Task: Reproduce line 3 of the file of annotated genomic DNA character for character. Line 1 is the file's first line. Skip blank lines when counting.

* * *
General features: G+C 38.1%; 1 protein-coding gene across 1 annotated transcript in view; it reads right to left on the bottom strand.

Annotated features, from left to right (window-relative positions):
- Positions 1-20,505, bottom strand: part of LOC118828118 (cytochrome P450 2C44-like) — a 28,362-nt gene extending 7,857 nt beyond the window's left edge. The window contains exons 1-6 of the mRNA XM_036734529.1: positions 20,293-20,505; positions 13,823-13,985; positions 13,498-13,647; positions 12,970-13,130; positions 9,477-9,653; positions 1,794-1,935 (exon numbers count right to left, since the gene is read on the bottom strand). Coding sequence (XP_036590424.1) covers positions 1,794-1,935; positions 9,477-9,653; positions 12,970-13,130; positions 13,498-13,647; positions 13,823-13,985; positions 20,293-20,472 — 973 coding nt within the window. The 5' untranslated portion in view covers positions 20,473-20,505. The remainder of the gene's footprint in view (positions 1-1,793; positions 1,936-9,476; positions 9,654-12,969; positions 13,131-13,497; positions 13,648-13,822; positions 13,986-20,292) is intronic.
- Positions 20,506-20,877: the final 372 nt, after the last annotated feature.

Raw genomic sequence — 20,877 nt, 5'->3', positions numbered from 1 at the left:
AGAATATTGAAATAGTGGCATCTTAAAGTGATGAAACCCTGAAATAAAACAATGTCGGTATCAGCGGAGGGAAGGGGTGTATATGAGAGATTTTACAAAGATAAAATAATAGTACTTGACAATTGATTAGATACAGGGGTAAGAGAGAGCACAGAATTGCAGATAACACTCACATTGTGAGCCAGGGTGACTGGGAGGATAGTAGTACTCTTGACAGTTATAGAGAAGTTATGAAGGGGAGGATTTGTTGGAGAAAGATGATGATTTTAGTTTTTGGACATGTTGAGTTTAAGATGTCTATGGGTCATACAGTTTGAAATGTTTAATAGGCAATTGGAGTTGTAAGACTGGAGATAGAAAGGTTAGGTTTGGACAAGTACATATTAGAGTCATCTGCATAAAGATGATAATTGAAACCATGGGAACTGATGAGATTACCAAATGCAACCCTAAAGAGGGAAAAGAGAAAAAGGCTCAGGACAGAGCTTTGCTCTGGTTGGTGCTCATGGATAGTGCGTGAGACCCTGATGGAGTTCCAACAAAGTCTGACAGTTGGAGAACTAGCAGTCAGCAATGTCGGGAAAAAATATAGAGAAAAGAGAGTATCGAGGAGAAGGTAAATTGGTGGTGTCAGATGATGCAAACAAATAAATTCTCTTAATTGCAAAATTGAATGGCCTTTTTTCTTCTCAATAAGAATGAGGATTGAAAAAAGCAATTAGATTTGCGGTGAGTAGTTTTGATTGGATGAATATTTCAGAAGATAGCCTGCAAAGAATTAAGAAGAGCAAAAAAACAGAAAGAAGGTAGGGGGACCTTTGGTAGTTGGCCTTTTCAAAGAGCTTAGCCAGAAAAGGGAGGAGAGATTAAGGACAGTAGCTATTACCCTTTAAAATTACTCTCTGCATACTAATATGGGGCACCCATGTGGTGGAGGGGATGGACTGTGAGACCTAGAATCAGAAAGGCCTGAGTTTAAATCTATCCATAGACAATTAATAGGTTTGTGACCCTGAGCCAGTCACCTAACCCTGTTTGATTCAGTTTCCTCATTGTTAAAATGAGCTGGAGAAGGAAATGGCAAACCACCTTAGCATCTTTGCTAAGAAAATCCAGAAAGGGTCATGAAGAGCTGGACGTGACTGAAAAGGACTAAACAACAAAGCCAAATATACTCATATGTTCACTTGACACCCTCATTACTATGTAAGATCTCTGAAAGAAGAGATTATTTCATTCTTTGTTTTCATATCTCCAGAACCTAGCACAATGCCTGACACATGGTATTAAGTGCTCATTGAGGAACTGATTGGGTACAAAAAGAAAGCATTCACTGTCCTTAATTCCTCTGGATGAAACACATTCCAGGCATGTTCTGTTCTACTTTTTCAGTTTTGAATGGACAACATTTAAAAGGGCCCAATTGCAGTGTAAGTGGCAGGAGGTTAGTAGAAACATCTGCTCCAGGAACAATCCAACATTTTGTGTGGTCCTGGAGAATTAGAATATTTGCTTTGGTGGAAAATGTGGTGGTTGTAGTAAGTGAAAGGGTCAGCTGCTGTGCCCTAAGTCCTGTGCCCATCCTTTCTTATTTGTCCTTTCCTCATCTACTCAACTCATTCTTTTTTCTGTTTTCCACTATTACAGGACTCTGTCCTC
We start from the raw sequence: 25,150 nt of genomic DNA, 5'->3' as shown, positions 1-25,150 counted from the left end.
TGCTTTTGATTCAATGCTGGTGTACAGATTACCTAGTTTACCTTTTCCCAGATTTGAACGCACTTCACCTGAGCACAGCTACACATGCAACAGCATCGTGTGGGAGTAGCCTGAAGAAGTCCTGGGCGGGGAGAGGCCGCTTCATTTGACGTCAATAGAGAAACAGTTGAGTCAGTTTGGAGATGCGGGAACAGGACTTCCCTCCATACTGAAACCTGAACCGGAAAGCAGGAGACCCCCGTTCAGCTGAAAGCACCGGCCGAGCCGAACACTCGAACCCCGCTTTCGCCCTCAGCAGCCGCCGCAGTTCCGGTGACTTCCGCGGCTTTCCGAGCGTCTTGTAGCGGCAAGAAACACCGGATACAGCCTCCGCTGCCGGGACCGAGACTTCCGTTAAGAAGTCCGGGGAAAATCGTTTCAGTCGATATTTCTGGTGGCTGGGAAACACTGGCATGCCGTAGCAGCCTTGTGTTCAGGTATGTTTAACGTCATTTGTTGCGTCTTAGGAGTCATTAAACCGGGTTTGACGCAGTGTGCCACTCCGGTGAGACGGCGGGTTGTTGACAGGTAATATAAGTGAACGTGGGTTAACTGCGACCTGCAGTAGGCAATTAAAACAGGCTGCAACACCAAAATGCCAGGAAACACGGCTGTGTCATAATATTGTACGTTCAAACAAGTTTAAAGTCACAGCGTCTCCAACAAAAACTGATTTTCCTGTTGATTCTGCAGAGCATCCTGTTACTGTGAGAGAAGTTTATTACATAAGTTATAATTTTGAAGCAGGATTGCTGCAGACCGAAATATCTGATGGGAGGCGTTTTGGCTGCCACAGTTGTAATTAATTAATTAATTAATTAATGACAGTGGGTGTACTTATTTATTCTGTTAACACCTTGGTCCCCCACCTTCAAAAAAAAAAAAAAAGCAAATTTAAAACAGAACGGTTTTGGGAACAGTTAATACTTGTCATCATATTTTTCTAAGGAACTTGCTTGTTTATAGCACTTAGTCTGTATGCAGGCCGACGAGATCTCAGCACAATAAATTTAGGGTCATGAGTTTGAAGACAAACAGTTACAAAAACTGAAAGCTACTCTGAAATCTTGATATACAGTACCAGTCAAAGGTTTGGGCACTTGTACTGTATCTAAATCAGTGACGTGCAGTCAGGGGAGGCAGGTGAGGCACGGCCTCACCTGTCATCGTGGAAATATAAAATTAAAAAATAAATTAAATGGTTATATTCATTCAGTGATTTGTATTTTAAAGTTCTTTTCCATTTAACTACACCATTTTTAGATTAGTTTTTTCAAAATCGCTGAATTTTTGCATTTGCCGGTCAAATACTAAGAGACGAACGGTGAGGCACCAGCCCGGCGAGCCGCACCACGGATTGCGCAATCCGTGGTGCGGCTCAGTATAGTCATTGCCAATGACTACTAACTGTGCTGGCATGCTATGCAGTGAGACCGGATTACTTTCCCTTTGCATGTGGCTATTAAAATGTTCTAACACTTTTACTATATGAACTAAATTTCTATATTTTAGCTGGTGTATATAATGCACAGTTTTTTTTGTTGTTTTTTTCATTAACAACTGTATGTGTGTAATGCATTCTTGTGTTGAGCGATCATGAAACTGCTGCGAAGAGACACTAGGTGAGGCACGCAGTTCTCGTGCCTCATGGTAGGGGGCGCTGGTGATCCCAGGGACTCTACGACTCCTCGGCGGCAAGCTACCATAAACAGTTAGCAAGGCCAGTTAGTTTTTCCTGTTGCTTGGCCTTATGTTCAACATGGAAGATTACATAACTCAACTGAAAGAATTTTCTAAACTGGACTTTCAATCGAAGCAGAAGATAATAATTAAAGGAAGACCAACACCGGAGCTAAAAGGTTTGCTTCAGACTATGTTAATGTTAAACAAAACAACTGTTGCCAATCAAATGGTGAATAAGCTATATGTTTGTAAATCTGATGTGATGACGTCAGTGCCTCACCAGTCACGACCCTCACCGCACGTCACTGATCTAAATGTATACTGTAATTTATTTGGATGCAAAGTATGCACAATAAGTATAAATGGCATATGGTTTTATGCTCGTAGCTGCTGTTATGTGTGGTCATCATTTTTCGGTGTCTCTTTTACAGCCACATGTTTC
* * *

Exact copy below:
- Positions 1-20,505, bottom strand: part of LOC118828118 (cytochrome P450 2C44-like) — a 28,362-nt gene extending 7,857 nt beyond the window's left edge. The window contains exons 1-6 of the mRNA XM_036734529.1: positions 20,293-20,505; positions 13,823-13,985; positions 13,498-13,647; positions 12,970-13,130; positions 9,477-9,653; positions 1,794-1,935 (exon numbers count right to left, since the gene is read on the bottom strand). Coding sequence (XP_036590424.1) covers positions 1,794-1,935; positions 9,477-9,653; positions 12,970-13,130; positions 13,498-13,647; positions 13,823-13,985; positions 20,293-20,472 — 973 coding nt within the window. The 5' untranslated portion in view covers positions 20,473-20,505. The remainder of the gene's footprint in view (positions 1-1,793; positions 1,936-9,476; positions 9,654-12,969; positions 13,131-13,497; positions 13,648-13,822; positions 13,986-20,292) is intronic.